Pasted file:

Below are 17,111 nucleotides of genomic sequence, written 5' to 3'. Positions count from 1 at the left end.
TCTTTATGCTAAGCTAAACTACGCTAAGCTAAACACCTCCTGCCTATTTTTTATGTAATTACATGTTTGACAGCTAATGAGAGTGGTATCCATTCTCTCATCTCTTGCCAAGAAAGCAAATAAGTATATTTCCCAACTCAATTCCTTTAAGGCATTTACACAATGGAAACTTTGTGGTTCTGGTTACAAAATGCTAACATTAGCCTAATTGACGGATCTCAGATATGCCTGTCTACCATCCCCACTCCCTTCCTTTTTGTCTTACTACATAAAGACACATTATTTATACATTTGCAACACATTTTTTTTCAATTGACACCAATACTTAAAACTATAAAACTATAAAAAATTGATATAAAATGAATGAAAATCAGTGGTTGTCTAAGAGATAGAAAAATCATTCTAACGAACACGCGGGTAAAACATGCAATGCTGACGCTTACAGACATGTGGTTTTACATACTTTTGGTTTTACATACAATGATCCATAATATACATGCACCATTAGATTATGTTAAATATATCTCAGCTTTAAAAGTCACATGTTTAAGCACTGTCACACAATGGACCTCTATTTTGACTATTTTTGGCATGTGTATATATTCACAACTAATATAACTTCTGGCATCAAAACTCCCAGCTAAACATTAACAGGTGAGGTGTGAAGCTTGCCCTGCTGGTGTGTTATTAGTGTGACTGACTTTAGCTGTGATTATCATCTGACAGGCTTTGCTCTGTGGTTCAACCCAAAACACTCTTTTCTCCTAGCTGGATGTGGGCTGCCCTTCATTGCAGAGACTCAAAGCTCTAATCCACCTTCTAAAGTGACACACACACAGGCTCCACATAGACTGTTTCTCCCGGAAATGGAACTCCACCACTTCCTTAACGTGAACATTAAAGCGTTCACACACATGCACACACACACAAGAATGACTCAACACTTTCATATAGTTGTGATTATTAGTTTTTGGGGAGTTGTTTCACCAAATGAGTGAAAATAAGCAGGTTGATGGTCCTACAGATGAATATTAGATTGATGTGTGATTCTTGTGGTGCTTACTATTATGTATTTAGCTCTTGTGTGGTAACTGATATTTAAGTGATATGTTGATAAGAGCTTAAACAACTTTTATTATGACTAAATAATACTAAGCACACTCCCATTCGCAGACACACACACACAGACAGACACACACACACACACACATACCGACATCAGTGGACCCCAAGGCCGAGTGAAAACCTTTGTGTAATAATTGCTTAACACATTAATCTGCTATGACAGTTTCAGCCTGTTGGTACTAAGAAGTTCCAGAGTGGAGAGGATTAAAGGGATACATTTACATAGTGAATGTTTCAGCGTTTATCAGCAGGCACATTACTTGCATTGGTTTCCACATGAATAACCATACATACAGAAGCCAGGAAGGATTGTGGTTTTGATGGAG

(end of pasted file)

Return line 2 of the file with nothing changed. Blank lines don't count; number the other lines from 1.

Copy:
TCTTTATGCTAAGCTAAACTACGCTAAGCTAAACACCTCCTGCCTATTTTTTATGTAATTACATGTTTGACAGCTAATGAGAGTGGTATCCATTCTCTCATCTCTTGCCAAGAAAGCAAATAAGTATATTTCCCAACTCAATTCCTTTAAGGCATTTACACAATGGAAACTTTGTGGTTCTGGTTACAAAATGCTAACATTAGCCTAATTGACGGATCTCAGATATGCCTGTCTACCATCCCCACTCCCTTCCTTTTTGTCTTACTACATAAAGACACATTATTTATACATTTGCAACACATTTTTTTTCAATTGACACCAATACTTAAAACTATAAAACTATAAAAAATTGATATAAAATGAATGAAAATCAGTGGTTGTCTAAGAGATAGAAAAATCATTCTAACGAACACGCGGGTAAAACATGCAATGCTGACGCTTACAGACATGTGGTTTTACATACTTTTGGTTTTACATACAATGATCCATAATATACATGCACCATTAGATTATGTTAAATATATCTCAGCTTTAAAAGTCACATGTTTAAGCACTGTCACACAATGGACCTCTATTTTGACTATTTTTGGCATGTGTATATATTCACAACTAATATAACTTCTGGCATCAAAACTCCCAGCTAAACATTAACAGGTGAGGTGTGAAGCTTGCCCTGCTGGTGTGTTATTAGTGTGACTGACTTTAGCTGTGATTATCATCTGACAGGCTTTGCTCTGTGGTTCAACCCAAAACACTCTTTTCTCCTAGCTGGATGTGGGCTGCCCTTCATTGCAGAGACTCAAAGCTCTAATCCACCTTCTAAAGTGACACACACACAGGCTCCACATAGACTGTTTCTCCCGGAAATGGAACTCCACCACTTCCTTAACGTGAACATTAAAGCGTTCACACACATGCACACACACACAAGAATGACTCAACACTTTCATATAGTTGTGATTATTAGTTTTTGGGGAGTTGTTTCACCAAATGAGTGAAAATAAGCAGGTTGATGGTCCTACAGATGAATATTAGATTGATGTGTGATTCTTGTGGTGCTTACTATTATGTATTTAGCTCTTGTGTGGTAACTGATATTTAAGTGATATGTTGATAAGAGCTTAAACAACTTTTATTATGACTAAATAATACTAAGCACACTCCCATTCGCAGACACACACACACAGACAGACACACACACACACACACATACCGACATCAGTGGACCCCAAGGCCGAGTGAAAACCTTTGTGTAATAATTGCTTAACACATTAATCTGCTATGACAGTTTCAGCCTGTTGGTACTAAGAAGTTCCAGAGTGGAGAGGATTAAAGGGATACATTTACATAGTGAATGTTTCAGCGTTTATCAGCAGGCACATTACTTGCATTGGTTTCCACATGAATAACCATACATACAGAAGCCAGGAAGGATTGTGGTTTTGATGGAG